HPC | News
Texas Advanced Computing Center to Deploy One of the World’s Most Powerful Supercomputers
The Texas Advanced Computing Center (TACC) at The University of Texas at Austin (UT) has announced plans to build and deploy a high performance computing (HPC) system, called Stampede, which will have a peak performance of 10 petaflops, 272 terabytes of memory, and 14 petabytes of disk storage.
TACC is building Stampede in partnership with Dell and Intel to provide comprehensive computing and visualization capabilities for the open science community, and expects to deploy it in 2013. It will be part of the National Science Foundation's (NSF) eXtreme Digital (XD) program, which is providing $27.5 million in initial funding. Investment in the project will total more than $50 million dollars over four years. The Stampede project may be renewed in 2017 for four additional years on a successor system.
Components of the Stampede system include:
- A production system with several thousand Dell Zeus servers, each of which will have dual 8-core processors from the Intel Xeon Processor E5 Family and 32 gigabytes of memory, providing almost two petaflops of peak performance;
- A cluster with Intel Many Integrated Core (MIC) co-processors, providing an additional eight petaflops of performance;
- 128 next-generation NVIDIA graphics processing units (GPUs) for remote visualization;
- 16 Dell servers with one terabyte of shared memory and two GPUs each for large data analysis; and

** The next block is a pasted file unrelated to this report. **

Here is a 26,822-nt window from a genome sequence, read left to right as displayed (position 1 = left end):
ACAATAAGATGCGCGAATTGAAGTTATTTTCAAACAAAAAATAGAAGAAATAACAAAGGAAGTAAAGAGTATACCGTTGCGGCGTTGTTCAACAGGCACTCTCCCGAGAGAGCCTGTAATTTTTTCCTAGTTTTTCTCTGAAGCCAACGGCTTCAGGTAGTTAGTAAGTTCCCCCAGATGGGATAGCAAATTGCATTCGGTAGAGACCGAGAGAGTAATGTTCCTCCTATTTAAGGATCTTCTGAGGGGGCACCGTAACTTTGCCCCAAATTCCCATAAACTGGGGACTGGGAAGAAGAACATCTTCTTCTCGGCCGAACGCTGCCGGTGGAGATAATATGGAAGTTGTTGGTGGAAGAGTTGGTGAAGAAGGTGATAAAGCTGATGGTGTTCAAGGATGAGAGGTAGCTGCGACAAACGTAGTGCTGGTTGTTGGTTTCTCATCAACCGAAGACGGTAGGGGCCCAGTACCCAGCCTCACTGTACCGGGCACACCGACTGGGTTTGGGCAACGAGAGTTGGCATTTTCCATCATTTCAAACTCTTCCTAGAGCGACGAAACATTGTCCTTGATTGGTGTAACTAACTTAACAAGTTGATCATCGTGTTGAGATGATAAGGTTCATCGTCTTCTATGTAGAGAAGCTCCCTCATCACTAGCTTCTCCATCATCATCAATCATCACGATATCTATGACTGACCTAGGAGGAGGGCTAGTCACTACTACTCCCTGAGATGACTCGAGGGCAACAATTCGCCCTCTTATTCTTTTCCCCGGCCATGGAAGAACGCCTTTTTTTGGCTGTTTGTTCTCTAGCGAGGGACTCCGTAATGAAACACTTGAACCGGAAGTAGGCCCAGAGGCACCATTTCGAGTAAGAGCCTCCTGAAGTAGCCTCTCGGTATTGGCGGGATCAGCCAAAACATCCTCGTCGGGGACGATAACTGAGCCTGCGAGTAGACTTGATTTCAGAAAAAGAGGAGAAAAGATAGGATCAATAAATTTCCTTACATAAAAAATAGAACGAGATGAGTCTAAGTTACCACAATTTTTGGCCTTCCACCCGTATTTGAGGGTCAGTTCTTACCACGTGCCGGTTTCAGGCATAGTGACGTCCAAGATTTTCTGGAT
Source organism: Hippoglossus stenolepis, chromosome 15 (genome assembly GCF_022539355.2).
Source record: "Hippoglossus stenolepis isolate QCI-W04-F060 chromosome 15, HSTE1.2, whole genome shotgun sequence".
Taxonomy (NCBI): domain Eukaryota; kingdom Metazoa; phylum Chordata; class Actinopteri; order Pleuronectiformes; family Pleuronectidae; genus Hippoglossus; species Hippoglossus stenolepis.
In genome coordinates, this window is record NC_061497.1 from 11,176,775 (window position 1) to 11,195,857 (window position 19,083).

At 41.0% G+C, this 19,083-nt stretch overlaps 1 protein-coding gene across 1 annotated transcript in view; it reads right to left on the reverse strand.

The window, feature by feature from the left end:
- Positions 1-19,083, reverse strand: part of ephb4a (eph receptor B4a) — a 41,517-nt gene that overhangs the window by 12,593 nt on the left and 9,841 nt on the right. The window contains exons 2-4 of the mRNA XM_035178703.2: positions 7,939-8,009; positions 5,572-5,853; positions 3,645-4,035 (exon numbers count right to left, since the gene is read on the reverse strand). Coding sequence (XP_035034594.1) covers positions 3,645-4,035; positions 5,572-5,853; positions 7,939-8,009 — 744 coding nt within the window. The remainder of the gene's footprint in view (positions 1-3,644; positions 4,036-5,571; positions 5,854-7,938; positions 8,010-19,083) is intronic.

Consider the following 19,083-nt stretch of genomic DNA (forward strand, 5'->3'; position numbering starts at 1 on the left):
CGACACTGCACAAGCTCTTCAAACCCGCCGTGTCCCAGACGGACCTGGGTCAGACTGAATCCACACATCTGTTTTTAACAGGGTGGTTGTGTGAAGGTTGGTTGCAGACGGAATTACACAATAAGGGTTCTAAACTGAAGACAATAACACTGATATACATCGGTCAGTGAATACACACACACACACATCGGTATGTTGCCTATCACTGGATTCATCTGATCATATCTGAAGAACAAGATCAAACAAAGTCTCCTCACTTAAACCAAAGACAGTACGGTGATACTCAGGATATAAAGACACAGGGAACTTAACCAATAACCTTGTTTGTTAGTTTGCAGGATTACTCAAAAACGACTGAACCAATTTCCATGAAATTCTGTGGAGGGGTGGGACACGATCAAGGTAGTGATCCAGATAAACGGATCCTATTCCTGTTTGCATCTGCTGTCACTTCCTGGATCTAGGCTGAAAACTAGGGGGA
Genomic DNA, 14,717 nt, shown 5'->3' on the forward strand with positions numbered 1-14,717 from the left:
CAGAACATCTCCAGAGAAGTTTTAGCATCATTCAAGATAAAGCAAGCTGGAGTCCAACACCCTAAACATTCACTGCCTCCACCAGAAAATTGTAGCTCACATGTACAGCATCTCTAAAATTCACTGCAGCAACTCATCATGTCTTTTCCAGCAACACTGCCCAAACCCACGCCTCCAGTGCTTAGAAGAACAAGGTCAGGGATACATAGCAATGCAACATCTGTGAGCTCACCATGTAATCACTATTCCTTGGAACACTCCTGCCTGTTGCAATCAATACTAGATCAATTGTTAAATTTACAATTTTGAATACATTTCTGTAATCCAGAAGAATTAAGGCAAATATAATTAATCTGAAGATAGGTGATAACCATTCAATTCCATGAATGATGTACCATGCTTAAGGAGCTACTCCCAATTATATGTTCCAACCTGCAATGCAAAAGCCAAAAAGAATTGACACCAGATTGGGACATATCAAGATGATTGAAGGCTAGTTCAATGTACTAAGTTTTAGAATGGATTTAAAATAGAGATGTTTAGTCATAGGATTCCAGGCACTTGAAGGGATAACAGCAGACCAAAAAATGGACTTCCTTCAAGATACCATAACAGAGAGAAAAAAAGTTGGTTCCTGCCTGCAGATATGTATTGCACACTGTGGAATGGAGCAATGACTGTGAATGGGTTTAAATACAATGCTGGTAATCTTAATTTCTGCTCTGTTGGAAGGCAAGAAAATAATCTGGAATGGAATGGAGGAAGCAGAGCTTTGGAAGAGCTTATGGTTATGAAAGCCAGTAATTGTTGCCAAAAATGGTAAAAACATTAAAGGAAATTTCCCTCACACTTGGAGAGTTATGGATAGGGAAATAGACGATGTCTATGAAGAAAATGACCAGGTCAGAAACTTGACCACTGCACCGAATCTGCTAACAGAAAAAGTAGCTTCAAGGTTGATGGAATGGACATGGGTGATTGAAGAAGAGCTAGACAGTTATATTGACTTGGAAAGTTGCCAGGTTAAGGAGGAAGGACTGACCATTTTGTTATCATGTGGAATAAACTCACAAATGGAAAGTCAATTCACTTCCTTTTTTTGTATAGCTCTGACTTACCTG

- A high-performance Lustre file system for data-intensive computing.
All of these components will be integrated with an InfiniBand FDR 56 Gb/s network for extreme scalability.
In the future, the Stampede project will add later generations of Intel MIC processors as they become available, which will increase Stampede's total peak performance to at least 15 petaflops.
"Stampede will be one of the most powerful systems in the world and will be uniquely comprehensive in its technological capabilities," said TACC Director Jay Boisseau. "Many researchers will leverage Stampede not only for massive computational calculations, but for all of their scientific computing, including visualization, data analysis, and data-intensive computing. We expect the Stampede system to be a model for supporting petascale simulation-based science and data-driven science."
Researchers from any open science institution in the United States can apply to use Stampede for scientific and educational activities through the NSF's Extreme Science and Engineering Discovery Environment (XSEDE) project.
Stampede will be operated and supported for four years by TACC, Dell, and a team of cyberinfrastructure experts at The University of Texas at Austin, Clemson University, University of Colorado at Boulder, Cornell University, Indiana University, Ohio State University, and The University of Texas at El Paso.
Leila Meyer is a technology writer based in British Columbia. She can be reached at firstname.lastname@example.org.